Microsoft has acquired e-mail and desktop search specialists Lookout Software. The two-person company offers a "personal search engine" that adds a search bar to Outlook that allows users to quickly and easily search through their e-mail and their computer.
The acquisition brings Microsoft more expertise in the area of search. Lookout developer Mike Belshe will join Microsoft's MSN search team. Details of the transaction were not disclosed. The deal closed at the end of June, said Eric Hahn, creator of the first Lookout product and founder and financier of Lookout Software. "This was a very lucrative transaction for us and we're very happy about it," Hahn said.
Microsoft did not provide details about how it would use the Lookout technology. However, Hahn said the acquisition is part of a much larger search strategy at the software giant. "Search has just taken over our industry as the must-have feature, whether it is Web, desktop or e-mail," Hahn said. "Lookout is not the silver bullet, but it is really good in e-mail and desktop search and those are critical parts."
Asked if Microsoft could use Lookout's technology to improve Hotmail, its Web-based e-mail service, Hahn said the technology would not work in that area, but that the general idea behind Lookout would. "The code of Lookout would not map to Hotmail today. However, the semantics and the experiences we have had are very applicable," he said.
Yahoo said last week that it had acquired San Francisco startup Oddpost. The company provides a Web-based e-mail service with a user interface that functions more like a desktop program, where users can drag and drop e-mails into folders. The company said it will use the technology in an upcoming version of Yahoo Mail. Google is also entering the Web-based e-mail market, with the upcoming Gmail.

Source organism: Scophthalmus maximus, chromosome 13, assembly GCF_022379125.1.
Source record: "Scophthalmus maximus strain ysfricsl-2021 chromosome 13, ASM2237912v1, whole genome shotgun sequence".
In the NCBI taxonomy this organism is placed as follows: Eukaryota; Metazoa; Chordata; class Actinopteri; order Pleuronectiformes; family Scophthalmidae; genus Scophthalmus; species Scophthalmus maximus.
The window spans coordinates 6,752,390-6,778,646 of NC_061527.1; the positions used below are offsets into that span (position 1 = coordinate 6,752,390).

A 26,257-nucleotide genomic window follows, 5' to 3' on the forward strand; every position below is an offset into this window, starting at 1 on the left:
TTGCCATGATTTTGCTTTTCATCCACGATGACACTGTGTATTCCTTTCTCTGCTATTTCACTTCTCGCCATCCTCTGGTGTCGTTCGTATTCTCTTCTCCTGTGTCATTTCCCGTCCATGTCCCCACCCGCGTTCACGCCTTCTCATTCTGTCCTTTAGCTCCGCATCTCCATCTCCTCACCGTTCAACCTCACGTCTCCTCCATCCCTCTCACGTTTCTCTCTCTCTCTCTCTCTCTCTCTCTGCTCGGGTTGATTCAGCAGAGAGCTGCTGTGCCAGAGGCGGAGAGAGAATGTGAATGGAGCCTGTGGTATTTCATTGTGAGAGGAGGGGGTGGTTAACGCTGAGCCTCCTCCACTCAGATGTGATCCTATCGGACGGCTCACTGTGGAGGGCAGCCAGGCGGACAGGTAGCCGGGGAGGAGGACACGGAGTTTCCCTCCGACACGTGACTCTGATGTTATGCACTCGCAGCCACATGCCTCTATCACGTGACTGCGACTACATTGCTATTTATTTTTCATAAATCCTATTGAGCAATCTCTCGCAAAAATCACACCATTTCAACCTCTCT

Lookout started as a pet project of Hahn, a developer and venture capitalist in Palo Alto. Overwhelmed with the amount of e-mail he was receiving and keen to start coding again, Hahn set about creating a search tool for his inbox. He picked Microsoft's .Net platform and C# programming language for the project
The first version of the Lookout software, then called Chrome, was made available for download in May of last year. Belshe joined in October and improved the software, which was renamed Lookout. About 100,000 people use it today, and they will be able to continue using the product, Hahn said.
Microsoft is currently working on a brand new Internet search engine, scheduled for launch within a year, and recently revamped its current MSN Search website. Microsoft has also said it plans to launch search services for news and Web logs later this year.